COANG commemorates 50th anniversary of Vietnam

  • Published
  • By Staff Sgt. Austin Harvill
  • 140th Wing Public Affairs
“I was sitting in the weapons shop when we got called up,” said Larry Jacobson, a retired 120th Fighter Squadron pilot who fought in Vietnam. “Chaos ensued.”

Perhaps no statement could better describe the reaction when members of the 120th Fighter Squadron and other Colorado Air National Guard personnel were called upon to serve in 1968 during the Vietnam War.

As the first Air National Guard unit in history to receive the call to serve in war, it was apparent national leaders knew Colorado’s best would have no issue forging their name through that chaos and the jungles of southeast Asia.

On Oct. 14, the 140th Wing held a commemorative ceremony in memory of the defining “call up,” and in memorial to two Colorado Air Guard members lost to the war.

“All of this was made possible through a legacy of excellence,” said Brig. Gen. Floyd Dunstan, Colorado ANG Assistant Adjutant General. “(That) excellence and readiness (started) back in 1968 when you were the first to be called into federal service in Vietnam.”

The Colorado ANG sent approximately 900 members who served for 15 months, 250 of whom went to Phan Rang Air Base, Vietnam. Those 350 conducted flew over 9,000 combat hours and dropped approximately 18,000 munitions. Even at its practical inception as a combat-ready, combat-tested unit, Colorado ANG members knew the value of one another over all else.

“When I was a (Marine), I had an M1 rifle and 184 Marines … we had a certain amount of firepower,” said Bob Beabout, COANG at ’68 Call-Up veteran. “When I became a pilot, (I) had more firepower than those 184 Marines with their M1s, but it took more than 184 just to get me in the air. You had to appreciate all those other people.”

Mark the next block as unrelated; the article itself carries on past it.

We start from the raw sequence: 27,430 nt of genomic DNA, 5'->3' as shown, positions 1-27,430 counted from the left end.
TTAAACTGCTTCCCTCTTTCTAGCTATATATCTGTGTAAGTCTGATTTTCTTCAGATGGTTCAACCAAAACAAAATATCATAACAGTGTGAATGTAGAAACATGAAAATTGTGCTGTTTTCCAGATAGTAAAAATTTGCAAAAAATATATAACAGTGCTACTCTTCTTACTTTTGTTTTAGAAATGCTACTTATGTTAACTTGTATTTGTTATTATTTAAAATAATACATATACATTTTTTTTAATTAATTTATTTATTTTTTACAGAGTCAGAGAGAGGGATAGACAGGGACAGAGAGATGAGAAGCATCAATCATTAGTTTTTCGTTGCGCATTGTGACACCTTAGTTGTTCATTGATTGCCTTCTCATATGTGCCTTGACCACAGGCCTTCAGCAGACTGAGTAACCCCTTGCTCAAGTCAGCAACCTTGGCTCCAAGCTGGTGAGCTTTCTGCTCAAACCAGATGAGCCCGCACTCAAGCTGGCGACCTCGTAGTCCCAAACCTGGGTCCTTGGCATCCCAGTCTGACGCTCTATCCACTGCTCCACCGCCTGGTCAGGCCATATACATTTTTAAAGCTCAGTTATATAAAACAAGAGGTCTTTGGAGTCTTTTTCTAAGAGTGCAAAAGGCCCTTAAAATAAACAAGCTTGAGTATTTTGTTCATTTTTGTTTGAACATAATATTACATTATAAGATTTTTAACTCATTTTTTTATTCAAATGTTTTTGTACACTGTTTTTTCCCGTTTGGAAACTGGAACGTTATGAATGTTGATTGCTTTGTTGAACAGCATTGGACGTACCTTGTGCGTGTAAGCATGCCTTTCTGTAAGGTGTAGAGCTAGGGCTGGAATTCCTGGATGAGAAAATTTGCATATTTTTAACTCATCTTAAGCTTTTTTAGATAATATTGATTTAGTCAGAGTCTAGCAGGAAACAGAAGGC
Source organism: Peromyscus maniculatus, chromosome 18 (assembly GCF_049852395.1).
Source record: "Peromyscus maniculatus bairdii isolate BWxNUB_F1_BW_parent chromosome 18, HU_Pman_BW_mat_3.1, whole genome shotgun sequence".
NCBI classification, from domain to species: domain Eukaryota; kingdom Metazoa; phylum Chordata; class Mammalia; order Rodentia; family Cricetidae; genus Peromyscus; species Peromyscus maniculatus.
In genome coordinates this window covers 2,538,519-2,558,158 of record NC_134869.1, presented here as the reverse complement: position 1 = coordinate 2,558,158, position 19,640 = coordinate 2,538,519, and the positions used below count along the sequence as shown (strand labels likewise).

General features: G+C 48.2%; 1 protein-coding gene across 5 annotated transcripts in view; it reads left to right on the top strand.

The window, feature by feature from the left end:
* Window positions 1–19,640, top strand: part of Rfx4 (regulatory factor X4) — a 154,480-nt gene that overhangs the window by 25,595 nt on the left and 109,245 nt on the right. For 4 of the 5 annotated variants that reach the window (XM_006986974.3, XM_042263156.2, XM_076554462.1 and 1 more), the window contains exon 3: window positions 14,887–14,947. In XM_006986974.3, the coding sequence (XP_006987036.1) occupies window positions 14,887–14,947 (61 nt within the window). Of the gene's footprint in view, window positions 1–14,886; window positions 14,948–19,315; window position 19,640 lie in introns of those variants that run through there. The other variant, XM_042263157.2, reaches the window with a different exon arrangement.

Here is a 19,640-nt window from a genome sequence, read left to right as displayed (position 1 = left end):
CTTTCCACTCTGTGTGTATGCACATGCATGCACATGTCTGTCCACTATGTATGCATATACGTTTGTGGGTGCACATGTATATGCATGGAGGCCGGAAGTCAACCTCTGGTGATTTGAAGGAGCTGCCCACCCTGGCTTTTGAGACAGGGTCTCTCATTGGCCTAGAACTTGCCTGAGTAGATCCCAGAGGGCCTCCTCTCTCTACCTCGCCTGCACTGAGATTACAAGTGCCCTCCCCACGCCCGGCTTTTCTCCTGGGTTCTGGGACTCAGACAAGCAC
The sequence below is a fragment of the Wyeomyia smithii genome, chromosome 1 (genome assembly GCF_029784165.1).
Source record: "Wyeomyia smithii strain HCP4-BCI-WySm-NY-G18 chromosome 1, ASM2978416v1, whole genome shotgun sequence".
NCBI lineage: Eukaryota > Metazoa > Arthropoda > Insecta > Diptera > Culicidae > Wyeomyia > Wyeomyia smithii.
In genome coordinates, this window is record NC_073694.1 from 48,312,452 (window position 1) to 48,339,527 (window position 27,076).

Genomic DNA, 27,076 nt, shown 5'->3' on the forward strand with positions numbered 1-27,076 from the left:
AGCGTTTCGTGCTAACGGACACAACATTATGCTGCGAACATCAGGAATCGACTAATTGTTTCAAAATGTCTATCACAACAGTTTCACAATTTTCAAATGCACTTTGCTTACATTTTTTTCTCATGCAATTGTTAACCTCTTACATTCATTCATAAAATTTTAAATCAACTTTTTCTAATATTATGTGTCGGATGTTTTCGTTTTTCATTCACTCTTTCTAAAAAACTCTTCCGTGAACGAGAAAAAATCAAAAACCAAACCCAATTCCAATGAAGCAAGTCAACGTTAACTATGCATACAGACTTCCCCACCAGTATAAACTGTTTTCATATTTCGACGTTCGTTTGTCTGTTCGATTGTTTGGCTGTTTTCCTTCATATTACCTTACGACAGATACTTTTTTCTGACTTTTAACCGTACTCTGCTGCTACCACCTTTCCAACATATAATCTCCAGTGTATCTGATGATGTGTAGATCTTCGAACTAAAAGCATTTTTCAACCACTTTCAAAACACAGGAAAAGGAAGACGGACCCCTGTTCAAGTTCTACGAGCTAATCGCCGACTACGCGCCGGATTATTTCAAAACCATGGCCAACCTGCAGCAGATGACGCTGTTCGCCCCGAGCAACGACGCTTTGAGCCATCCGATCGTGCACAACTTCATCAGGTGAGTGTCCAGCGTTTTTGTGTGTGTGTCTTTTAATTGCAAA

Unfortunately, no fight is won without sacrifice.

“At the end of the deployment, on March 27, 1969, Maj. Clyde Seiler was killed after being hit by enemy ground fire during an F-100 strafing mission,” said Rick Crandall, Colorado Freedom Memorial founder and event emcee. “A few days later, on April 3, Maj. Perry Jefferson failed to return from an intelligence gathering flight in a light observation plane. In 2007, Maj. Jefferson’s remains were found.”

Seiler’s remains were found and he was interred at Fort Logan National Cemetery in Denver. Jefferson was interred at Arlington National Cemetery on April 8, 2008, 39 years after his disappearance. Their names have not been forgotten by their comrades. Indeed, even their very loss proved the value of teamwork to all members of the Colorado ANG, past and present.

“We left as a team, and we came back as a team,” said Jacobson. “Losing team members, having the support of each other as team members—it’s just a great environment in which to serve, it really is.”